How to Build a Better Vaccine

Jae Jung, PhD, had a head start on the pandemic.

A foremost authority on emerging viruses and cancer-causing viruses, he was among the first researchers to respond to recent mosquito-borne and tick-borne virus outbreaks. That experience is serving him well now as he develops a COVID-19 vaccine.

“This is a cunning virus, especially because it can be transmitted by individuals with no symptoms,” says Dr. Jung, who recently joined Cleveland Clinic to lead its new Center for Global and Emerging Pathogens Research. “But as virologists, we can be cunning, too.”

Dr. Jung’s vaccine utilizes nanoparticles that “trick” the coronavirus into using its own surface protein to produce antibodies that block viral infection. The hope is that this approach will have fewer side effects than other vaccines, especially among the older population, which is particularly susceptible to COVID-19. If all goes well, the vaccine could be ready for clinical trials in 2021.

Doctor wearing glasses and a face mask holding a testing tool, shown between shelves holding medical supplies.

Dr. Jae Jung, who leads Cleveland Clinic’s new Center for Global and Emerging Pathogens Research, is developing a COVID-19 vaccine that uses nanoparticles to produce antibodies that prevent infection. | Photo: Denise Crew

Dr. Jung and his colleagues in the Center for Global and Emerging Pathogens Research are also working to stop the next pandemic — before it starts. “Globalization and global warming have left us vulnerable to widespread disease,” Dr. Jung says.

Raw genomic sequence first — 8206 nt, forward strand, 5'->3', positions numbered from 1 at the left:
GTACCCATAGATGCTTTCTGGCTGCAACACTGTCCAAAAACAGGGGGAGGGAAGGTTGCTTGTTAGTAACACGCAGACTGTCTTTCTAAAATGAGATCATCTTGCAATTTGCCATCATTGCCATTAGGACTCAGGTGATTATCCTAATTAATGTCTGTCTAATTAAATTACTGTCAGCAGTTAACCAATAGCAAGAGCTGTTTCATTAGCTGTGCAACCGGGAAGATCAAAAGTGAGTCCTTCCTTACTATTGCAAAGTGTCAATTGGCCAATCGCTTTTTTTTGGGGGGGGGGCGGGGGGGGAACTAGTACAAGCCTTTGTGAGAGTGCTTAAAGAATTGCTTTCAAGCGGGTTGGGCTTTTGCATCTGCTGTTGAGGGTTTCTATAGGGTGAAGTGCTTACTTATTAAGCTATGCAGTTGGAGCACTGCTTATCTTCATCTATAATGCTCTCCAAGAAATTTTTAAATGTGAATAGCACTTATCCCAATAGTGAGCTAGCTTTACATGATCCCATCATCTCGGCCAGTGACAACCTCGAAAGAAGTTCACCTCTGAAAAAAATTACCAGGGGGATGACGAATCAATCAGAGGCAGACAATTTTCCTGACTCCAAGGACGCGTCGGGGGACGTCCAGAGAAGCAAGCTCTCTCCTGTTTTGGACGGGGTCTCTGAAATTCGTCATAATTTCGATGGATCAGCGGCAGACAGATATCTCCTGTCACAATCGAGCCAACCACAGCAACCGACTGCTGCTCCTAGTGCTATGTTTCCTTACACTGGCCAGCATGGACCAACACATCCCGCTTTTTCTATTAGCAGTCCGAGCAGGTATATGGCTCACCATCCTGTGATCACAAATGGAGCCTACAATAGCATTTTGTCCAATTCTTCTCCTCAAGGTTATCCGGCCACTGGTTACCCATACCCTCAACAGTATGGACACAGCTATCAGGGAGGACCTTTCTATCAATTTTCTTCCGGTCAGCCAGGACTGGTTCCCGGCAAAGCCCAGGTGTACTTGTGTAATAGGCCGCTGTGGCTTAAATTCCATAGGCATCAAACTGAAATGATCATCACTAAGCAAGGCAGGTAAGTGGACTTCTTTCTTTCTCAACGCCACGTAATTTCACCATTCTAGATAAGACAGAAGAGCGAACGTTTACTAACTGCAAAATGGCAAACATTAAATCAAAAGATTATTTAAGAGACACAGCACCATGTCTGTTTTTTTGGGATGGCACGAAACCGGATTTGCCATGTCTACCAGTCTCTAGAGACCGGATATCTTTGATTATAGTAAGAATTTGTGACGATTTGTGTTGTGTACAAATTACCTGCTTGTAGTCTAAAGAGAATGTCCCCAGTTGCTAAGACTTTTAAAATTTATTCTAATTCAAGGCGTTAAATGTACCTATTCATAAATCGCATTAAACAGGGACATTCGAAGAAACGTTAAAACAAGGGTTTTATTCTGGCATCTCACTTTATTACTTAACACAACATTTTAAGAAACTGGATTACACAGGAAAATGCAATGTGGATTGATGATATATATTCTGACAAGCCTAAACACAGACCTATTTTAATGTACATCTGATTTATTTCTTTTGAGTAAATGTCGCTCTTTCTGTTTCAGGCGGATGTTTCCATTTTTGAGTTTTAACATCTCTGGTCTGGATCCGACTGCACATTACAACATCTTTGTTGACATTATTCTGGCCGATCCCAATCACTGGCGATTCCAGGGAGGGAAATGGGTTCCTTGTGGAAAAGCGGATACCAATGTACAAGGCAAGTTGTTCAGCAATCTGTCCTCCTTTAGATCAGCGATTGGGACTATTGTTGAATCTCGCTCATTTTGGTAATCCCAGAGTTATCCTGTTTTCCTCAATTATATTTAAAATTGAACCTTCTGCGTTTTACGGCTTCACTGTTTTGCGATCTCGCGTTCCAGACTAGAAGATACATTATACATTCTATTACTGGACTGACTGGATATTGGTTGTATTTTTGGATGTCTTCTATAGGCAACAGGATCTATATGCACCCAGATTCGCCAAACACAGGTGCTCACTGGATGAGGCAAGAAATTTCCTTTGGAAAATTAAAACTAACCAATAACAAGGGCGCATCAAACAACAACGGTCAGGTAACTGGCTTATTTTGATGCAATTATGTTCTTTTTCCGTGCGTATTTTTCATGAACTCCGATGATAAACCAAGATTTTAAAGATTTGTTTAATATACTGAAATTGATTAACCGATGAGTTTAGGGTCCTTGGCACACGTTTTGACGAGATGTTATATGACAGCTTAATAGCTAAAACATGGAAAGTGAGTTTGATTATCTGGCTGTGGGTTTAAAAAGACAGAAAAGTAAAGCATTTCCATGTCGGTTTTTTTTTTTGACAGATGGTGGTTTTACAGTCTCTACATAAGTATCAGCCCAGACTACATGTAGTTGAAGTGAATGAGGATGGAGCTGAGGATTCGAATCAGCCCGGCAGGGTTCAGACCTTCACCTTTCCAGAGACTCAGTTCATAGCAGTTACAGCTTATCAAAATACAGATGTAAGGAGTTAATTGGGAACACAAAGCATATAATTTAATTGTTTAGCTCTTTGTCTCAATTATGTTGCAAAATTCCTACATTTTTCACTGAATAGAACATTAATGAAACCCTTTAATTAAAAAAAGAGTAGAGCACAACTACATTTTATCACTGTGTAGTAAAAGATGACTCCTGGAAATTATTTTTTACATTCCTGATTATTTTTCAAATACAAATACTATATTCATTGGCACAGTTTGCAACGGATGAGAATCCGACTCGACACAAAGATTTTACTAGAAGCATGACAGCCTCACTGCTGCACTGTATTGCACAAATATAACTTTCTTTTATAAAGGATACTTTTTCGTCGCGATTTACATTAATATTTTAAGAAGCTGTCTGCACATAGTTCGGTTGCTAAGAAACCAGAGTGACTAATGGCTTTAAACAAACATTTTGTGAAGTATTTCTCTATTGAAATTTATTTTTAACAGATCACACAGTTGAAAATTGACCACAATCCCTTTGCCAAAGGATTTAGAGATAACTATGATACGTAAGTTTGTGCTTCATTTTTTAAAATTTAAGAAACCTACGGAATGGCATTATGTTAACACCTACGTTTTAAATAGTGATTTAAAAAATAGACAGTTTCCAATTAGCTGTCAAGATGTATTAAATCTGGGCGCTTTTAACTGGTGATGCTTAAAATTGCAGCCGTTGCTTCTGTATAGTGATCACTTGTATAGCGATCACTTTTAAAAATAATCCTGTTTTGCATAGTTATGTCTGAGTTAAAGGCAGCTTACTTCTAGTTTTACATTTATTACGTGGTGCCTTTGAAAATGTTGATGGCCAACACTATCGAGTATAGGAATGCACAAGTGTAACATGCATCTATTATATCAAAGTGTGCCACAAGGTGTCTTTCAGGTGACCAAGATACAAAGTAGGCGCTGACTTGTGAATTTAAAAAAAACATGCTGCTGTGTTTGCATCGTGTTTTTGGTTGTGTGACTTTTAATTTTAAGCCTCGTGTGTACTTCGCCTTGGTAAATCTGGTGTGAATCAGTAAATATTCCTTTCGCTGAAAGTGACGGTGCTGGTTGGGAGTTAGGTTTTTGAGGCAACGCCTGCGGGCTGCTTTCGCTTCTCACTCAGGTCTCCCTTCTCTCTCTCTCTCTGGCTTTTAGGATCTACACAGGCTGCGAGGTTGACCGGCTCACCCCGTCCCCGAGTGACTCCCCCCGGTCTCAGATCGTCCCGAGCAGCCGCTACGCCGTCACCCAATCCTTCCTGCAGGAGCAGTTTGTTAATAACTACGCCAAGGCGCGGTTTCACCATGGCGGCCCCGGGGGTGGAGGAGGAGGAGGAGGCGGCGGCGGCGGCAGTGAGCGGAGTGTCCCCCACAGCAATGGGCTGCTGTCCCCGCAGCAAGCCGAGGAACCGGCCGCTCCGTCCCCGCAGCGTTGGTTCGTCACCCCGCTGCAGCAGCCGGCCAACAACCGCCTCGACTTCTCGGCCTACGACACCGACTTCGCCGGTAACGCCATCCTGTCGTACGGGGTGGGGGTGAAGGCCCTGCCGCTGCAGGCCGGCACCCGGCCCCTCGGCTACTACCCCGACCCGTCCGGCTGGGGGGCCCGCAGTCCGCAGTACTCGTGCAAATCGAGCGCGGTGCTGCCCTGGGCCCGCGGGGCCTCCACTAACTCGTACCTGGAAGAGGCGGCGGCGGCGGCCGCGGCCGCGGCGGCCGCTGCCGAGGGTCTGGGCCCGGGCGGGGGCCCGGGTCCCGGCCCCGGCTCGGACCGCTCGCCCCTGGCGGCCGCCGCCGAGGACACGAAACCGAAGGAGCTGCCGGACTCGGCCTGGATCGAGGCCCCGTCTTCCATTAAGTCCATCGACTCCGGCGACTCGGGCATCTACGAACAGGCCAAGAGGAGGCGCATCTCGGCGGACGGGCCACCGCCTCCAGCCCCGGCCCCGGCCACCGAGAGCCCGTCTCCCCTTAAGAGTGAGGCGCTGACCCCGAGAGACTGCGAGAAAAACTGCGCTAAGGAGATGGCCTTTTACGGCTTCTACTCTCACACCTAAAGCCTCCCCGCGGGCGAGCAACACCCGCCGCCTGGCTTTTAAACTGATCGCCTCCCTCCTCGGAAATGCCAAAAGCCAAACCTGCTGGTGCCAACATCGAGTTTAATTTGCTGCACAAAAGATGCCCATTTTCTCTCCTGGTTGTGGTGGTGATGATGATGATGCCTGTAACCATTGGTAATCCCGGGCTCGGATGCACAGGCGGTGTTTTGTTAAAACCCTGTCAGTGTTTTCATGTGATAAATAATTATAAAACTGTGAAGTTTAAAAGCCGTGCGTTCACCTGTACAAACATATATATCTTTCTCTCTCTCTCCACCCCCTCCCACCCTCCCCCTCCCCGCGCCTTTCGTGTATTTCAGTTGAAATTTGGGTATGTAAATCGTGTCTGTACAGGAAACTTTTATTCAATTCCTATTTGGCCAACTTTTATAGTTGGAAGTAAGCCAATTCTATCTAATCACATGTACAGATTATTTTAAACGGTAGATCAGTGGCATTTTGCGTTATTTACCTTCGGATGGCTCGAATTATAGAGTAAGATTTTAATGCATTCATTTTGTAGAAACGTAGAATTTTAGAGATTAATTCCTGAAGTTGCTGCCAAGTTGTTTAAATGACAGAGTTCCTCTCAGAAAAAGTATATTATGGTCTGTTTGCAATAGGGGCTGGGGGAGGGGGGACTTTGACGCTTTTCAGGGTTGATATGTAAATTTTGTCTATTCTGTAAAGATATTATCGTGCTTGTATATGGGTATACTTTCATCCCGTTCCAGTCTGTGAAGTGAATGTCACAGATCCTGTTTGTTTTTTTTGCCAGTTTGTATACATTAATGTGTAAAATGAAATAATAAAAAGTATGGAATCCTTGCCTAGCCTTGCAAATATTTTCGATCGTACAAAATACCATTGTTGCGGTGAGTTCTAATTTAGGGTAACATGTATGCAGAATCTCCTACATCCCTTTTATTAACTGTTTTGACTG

Under the auspices of the new center, scientists and clinicians in Ohio and Florida are collaborating to uncover the mechanisms of infectious agents and expedite critically needed cures and treatments. Because Cleveland Clinic is a research and clinical care enterprise, integrated teams of experts can quickly move ideas from laboratory to patient bedside in a seamless cycle that facilitates discoveries.

Developing stabilized vaccines that don’t require refrigeration is a priority. “Most vaccines must be kept cold,” Dr. Jung says. “This is a huge problem in underdeveloped nations, where access to refrigeration is an issue. If we can stabilize vaccines, we can save the lives of people around the world who desperately need help.”

Why Give?

“So much COVID-19 research still needs to be done, but we need the funds to do it. If we apply for grants, the money won’t come in for a year or longer. We can’t afford to wait. This research needs to happen today. We count on donor support to allow us to keep looking for the answers that could save many lives.”

— Serpil Erzurum, MD, Chair of Cleveland Clinic’s Lerner Research Institute